Academy Award - OscarSo…I’m left with my top two. Decisions…OK, A River Runs Through It is #2, but just by a hair…or maybe I should say, by a fly-line. This time Redford and Pitt team up together to give us a film that will make you cry tears of joy and sorrow all in a few minutes of each other. A River is very special to me, not only because of my love for fly fishing but because of its intricate connections between fathers and sons. Once again the film is set in Montana and drags us into the midst of the proto-typical American family. One brother (Pitt) is flamboyant and everyone’s favorite while the other brother, Norman Maclean (played by Craig Sheffer) is practical, useful and safe. The movie is in fact based on the novella by Norman Maclean which was set in the early 1900’s in and around Helena, Montana. My favorite scene might just be my favorite from any movie and any genre; the boys, along with their father (Tom Skerritt) have fished their home water, the Little Blackfoot, and while all three have done well, the Rev. Maclean places his large brown trout into his creel, walks away and tells the boys, “The Lord has blessed us all…he’s just been particularly good to me”! I love it and have used this same line many times as my boys have watched me haul in a smallie or trout.

Academy Award - OscarDrum roll please…my # 1, all-time favorite outdoor movie – Dances With Wolves. There just isn’t enough space for me to satisfy the abundance of reasons that ‘Dances’ is at the top; let me give you a few. The scenery within the film is at times breathtaking; I often watch the film and it takes me back to my early days teaching in Wyoming. I would journey east into the grasslands of Nebraska and South Dakota to hunt birds…most of the film was shot on location in the Ogallala National Grasslands and it is a place that at first looks barren-all you have to do is get out and start walking around to find out how diverse the ecology actually is. Kevin Costner (Lt. John Dunbar) is the main character; he is also known as “Dance with Wolves” (his Indian Name) and spends the first half of the film as a white officer before transitioning to his Native American character from midway through to the end of the movie. The film does an awesome job of telling a part of our American history within the “Indian Wars” that begun in the mid-1800’s and sadly for the Indiana, finished up in 1877 at Fort Robinson in the Black hills of Nebraska. The 1990 classic has two versions; the shorter of the two is the one most widely seen…it is just under 3 ½ hours. However, if you can get your hands on the full length version (3h 56m) you will get a more full insight into the movie and into the plight of our own Native Americans. Lastly, this is one of those films that I am thankful that they didn’t make a sequel; nothing could ever top the majesty of this great film.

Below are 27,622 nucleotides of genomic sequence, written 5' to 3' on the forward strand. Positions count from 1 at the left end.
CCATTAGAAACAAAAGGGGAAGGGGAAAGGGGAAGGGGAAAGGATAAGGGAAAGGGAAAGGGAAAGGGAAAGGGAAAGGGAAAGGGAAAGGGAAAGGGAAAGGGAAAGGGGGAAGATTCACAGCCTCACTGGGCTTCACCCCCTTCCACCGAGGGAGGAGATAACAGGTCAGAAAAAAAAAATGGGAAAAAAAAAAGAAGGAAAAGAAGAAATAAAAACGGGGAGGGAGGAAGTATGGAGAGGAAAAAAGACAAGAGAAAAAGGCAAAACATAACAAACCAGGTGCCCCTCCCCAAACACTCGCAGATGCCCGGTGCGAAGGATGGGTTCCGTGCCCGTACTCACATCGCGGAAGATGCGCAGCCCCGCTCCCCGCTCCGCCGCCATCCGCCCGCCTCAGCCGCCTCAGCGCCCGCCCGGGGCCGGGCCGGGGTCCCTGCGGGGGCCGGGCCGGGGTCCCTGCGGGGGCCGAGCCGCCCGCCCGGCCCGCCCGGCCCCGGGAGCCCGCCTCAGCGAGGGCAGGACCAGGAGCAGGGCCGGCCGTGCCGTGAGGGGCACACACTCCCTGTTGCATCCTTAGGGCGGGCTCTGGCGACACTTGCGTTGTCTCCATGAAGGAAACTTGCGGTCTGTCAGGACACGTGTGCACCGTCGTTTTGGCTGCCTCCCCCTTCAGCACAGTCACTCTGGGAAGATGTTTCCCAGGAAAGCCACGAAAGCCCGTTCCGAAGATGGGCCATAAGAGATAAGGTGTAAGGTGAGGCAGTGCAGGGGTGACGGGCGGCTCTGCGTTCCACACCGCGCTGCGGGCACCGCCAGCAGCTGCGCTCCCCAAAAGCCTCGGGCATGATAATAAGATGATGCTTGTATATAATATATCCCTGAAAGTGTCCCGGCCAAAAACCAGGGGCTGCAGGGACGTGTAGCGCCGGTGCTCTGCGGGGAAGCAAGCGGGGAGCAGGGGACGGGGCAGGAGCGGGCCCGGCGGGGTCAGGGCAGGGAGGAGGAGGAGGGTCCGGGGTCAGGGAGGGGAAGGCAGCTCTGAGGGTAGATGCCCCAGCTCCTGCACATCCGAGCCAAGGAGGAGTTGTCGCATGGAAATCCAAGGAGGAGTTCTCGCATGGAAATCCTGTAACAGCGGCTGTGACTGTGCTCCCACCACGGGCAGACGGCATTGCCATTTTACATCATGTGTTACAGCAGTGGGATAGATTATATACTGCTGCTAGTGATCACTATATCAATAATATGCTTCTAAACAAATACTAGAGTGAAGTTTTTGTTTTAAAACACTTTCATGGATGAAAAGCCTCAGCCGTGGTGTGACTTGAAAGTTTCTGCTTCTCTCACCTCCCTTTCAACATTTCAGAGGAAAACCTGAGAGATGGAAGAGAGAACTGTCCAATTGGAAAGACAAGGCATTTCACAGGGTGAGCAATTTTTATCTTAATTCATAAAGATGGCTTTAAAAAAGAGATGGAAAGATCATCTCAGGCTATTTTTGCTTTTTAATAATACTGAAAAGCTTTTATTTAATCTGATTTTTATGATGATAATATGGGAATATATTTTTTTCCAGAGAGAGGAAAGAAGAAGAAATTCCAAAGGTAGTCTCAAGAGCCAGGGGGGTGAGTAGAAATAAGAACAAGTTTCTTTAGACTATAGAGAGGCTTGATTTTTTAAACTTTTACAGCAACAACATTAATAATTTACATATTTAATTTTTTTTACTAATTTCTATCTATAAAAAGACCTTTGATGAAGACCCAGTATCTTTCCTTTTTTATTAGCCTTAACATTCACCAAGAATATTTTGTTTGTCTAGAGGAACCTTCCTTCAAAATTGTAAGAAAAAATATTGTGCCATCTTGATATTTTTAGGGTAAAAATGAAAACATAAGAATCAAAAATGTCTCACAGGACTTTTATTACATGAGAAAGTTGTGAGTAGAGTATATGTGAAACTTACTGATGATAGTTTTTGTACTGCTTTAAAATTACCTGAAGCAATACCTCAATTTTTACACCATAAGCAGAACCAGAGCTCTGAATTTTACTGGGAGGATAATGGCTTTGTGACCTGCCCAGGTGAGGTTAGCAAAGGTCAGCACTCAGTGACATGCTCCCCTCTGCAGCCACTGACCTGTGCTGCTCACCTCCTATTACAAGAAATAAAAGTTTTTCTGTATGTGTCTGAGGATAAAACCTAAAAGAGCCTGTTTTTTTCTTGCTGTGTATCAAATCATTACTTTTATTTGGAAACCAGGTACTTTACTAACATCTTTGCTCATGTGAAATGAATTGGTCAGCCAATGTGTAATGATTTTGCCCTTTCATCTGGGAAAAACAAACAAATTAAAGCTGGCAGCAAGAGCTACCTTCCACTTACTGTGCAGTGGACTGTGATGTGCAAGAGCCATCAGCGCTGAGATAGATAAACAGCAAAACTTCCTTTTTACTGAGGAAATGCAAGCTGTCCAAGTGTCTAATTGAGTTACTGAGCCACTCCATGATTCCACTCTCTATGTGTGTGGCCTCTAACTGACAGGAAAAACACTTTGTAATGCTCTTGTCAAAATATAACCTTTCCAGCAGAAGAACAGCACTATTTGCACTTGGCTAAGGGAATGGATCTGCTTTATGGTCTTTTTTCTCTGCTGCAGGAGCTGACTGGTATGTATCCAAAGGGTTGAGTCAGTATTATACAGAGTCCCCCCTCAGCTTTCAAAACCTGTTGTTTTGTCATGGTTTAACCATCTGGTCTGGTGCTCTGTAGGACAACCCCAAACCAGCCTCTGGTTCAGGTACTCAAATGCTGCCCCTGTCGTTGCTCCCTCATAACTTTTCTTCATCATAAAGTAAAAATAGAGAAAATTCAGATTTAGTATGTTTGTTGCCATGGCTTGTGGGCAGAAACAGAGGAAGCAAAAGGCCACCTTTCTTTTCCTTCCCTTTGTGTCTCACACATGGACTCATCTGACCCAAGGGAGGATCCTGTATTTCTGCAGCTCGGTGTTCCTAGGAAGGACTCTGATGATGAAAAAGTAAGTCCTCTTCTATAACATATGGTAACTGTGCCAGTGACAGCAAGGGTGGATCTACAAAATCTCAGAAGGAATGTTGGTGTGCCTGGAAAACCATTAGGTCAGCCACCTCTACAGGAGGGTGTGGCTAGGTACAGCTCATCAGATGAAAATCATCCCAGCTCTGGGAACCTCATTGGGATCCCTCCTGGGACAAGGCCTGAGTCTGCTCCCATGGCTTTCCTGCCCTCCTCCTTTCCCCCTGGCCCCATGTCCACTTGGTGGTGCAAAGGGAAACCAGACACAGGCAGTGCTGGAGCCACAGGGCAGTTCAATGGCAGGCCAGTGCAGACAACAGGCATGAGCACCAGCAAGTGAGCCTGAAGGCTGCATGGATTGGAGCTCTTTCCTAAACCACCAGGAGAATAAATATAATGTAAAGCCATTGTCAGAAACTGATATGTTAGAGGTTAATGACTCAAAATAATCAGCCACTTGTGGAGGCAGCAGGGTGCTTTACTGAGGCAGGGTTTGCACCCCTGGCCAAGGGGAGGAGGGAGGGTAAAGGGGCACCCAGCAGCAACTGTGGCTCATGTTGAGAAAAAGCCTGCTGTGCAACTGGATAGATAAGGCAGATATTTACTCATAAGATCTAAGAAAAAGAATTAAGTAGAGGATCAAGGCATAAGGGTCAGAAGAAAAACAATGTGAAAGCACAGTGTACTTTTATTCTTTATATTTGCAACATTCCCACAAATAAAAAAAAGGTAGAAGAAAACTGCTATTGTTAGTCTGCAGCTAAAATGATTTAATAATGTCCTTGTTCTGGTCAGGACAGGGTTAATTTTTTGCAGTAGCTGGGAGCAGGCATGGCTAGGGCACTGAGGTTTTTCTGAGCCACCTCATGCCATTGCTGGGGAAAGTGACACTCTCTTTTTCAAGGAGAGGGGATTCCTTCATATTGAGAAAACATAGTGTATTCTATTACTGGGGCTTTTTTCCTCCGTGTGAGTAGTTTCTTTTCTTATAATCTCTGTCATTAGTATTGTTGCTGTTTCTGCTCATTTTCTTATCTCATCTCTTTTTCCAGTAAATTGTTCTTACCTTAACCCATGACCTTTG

Well, there you have it. My list of great outdoor movies. The next time you are socked in and the weather is ‘frightful’ outside…I hope you can key up one of these greats and connect to nature as we all Enjoy the Great Outdoors.